Different designers will tell you different things, and the truth is that there’s no right answer. From a design perspective, some people like to make the backsplash the focal point and they play around with color and pattern. However to get the most value out of your space the countertop should come first and be the focal point, and the backsplash should just be there to support it. The counter is the item that takes the most abuse and has to stand up to the most wear and tear, so choose it first and then find a backsplash to complement it.
The counter you choose needs to fit your style and budget, but more importantly it must fit your lifestyle. It’s the workhorse of the kitchen, and it needs to put up with whatever you and your family inflict on it. Before thinking about design, you must think about durability.
Laminate – One of the least expensive counter options, laminate comes in a wide variety of colors and styles, and is durable enough to withstand everyday use, however it’s not as durable as stone, nor is it heat resistant.
Quartz – Currently one of the most-desired materials, quartz is low-maintenance and extremely durable.
Marble – A beautiful-looking stone that adds a layer of luxury, however marble is very porous and as a result can stain and scratch easily.
Granite – A popular stone that is heat resistant and requires very little maintenance. Keep in mind that it’s very heavy and must be well supported.
Concrete – Tough, heat resistant and stain resistant, but very heavy and difficult to install.
Tile – Affordable and an easy DIY project, tile can be difficult to maintain and keep clean due to the necessary grout.
Stainless Steel – While it can scratch and dent fairly easily, stainless is completely stain and heat resistant, and lends itself to a commercial kitchen look.
Butcher Block – Affordable, warm look and feel, and naturally anti-bacterial. But not very heat or water resistant, marks easily, and requires regular maintenance.
While the backsplash plays a largely decorative role, it also exists to capture the splashes and spills caused by food preparation. Make sure that it doesn’t just look good but is also relatively easy to clean.
Tiles – Whether it’s glass, ceramic, porcelain or stone, tiles are the most common type of material for backsplashes. There’s literally an endless supply of color and pattern ideas.
Stainless Steel – Lends an industrial look to kitchens and works best when there is also a stainless counter. But be aware that marks and fingerprints will show very easily.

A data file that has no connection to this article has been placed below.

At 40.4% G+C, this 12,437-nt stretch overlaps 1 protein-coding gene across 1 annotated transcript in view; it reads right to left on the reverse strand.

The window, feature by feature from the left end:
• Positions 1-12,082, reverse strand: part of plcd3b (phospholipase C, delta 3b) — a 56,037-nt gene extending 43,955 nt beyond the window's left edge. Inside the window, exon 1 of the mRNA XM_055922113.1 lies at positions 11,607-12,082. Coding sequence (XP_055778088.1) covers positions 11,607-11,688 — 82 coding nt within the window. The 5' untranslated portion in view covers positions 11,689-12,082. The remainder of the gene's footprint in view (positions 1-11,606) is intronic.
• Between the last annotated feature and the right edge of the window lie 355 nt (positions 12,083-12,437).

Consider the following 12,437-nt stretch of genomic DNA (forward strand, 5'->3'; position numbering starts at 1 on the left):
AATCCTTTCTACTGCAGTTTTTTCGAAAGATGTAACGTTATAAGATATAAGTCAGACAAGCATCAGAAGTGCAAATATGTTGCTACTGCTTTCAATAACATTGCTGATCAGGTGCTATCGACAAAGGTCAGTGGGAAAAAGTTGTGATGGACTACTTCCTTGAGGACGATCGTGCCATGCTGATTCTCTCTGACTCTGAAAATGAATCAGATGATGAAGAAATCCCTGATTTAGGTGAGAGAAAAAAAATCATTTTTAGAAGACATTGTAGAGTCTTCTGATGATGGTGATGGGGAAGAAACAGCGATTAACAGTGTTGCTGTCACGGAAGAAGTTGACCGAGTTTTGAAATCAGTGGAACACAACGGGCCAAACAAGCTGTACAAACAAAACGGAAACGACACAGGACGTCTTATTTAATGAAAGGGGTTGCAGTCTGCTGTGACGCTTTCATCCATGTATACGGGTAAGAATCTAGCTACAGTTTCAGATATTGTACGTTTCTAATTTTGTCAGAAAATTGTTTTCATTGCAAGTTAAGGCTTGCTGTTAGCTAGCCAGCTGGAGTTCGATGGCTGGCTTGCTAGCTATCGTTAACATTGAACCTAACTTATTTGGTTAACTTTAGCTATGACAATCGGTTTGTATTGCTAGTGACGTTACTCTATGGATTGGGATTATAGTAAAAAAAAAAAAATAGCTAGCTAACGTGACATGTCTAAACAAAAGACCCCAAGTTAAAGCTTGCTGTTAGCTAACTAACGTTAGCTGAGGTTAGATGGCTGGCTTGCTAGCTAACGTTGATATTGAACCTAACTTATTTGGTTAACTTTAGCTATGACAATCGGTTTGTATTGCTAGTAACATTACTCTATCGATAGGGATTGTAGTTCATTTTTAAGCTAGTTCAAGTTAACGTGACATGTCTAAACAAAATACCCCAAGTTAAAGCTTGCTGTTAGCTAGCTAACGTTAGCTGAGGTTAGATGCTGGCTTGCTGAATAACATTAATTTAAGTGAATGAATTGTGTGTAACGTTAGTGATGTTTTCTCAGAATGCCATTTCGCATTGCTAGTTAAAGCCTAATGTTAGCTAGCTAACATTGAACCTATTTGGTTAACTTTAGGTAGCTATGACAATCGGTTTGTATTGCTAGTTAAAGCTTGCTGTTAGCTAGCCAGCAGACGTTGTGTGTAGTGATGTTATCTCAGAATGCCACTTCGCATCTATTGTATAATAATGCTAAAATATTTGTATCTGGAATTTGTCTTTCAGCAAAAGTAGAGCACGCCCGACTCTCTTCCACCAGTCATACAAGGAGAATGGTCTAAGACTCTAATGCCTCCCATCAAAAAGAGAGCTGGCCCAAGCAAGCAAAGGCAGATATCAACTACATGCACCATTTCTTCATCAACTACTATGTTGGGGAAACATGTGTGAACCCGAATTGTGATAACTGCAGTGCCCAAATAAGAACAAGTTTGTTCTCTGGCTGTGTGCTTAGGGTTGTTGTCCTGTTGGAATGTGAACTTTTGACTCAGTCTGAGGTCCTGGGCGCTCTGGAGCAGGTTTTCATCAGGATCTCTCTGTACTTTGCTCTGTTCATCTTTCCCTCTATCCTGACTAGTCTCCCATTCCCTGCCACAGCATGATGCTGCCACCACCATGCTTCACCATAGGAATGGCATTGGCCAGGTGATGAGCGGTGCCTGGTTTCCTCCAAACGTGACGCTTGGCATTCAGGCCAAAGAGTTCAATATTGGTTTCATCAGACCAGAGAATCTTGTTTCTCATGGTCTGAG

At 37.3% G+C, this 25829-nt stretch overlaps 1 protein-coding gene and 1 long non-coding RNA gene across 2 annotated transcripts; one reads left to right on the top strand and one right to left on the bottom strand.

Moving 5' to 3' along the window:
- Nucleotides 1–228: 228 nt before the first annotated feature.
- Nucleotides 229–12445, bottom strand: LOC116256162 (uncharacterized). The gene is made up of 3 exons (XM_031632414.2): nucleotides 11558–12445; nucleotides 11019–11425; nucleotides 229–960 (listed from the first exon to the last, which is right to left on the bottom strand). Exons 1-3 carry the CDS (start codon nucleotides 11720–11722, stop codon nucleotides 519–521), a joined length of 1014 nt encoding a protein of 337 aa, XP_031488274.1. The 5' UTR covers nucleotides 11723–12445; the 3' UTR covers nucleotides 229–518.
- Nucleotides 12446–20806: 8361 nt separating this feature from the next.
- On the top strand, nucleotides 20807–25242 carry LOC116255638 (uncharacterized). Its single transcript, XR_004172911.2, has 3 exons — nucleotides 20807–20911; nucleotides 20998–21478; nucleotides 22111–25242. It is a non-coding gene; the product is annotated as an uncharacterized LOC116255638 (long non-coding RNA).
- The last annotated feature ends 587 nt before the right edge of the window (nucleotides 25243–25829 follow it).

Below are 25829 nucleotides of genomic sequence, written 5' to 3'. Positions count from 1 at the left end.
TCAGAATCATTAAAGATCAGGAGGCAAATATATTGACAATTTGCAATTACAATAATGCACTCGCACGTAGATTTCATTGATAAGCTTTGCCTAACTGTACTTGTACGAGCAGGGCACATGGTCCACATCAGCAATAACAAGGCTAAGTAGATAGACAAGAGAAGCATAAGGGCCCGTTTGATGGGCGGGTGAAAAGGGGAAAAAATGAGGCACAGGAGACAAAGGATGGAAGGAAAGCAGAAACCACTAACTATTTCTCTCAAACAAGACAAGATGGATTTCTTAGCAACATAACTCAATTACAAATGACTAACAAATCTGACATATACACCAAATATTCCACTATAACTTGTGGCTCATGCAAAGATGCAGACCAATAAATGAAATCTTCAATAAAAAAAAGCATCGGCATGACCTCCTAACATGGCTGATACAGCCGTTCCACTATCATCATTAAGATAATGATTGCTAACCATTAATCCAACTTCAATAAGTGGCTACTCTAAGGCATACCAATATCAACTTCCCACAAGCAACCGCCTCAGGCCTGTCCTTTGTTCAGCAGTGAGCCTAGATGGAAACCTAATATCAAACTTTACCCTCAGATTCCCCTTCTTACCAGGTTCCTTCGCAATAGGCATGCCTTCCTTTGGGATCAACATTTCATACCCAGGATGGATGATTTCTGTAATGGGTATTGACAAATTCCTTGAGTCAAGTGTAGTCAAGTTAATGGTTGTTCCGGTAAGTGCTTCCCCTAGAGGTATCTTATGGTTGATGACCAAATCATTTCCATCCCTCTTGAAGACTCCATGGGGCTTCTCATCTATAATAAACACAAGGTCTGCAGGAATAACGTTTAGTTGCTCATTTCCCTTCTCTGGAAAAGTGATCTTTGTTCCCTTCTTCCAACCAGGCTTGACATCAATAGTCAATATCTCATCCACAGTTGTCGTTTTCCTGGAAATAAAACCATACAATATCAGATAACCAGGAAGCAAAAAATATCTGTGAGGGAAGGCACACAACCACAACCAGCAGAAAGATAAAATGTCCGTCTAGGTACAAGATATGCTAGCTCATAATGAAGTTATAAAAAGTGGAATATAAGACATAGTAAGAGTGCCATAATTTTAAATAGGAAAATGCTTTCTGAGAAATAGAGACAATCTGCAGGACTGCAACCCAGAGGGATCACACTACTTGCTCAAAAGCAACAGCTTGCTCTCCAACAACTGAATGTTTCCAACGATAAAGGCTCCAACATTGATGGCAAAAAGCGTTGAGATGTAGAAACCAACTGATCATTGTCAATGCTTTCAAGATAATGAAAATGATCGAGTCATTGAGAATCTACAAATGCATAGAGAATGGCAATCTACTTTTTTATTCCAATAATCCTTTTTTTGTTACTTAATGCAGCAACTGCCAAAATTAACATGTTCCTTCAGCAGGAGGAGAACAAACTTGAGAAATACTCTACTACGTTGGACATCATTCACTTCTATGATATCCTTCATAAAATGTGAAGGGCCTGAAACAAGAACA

Paint – A painted backsplash is a decent option if you’re on a tight budget or if you get bored and like to change things up often. It won’t stand up as well as other options like tile, so be prepared to do a lot of maintenance.
Solid Surface Stone – A look that’s becoming increasingly popular, solid surface backsplashes (those that are made of one continuous material) are smooth and seamless. Stone surfaces such as Quartz work particularly well.
Mirror – This type of backsplash, whether smoked or clear, can make your kitchen look bigger, however remember that any mess will be reflected so it’s only a good idea if you keep your kitchen clean and organized. Otherwise it looks like you have twice as much mess!
Brick – Lends a historic, and even industrial look to a kitchen. Brick can be absorbent and somewhat difficult to clean, but on the plus side it’s easy to install.
‘Reno to Reveal’ Callout
For a streamlined look consider using one material for both counter and backsplash. Here we used Cambria quartz in Ella and brought it all the way up to the ceiling to create a smooth transition and streamlined focal point. To get the most out of your money make sure to have accurate measurements taken. Using a professional installer (we used My Countertop Shop) that takes digital measurements to fit will also eliminate the need for cutting and grinding on site during the installation. While the installer is on site, discuss the plan for any required seams to minimize the disruption of the quartz pattern.
Top 2 photos courtesy of Cambria
Don’t put too much stock in trades who give free estimates over the phone. A plumber or electrician can’t properly diagnose an issue unless it’s in person. A free estimate given over the phone is likely to go up significantly once he or she is on-site.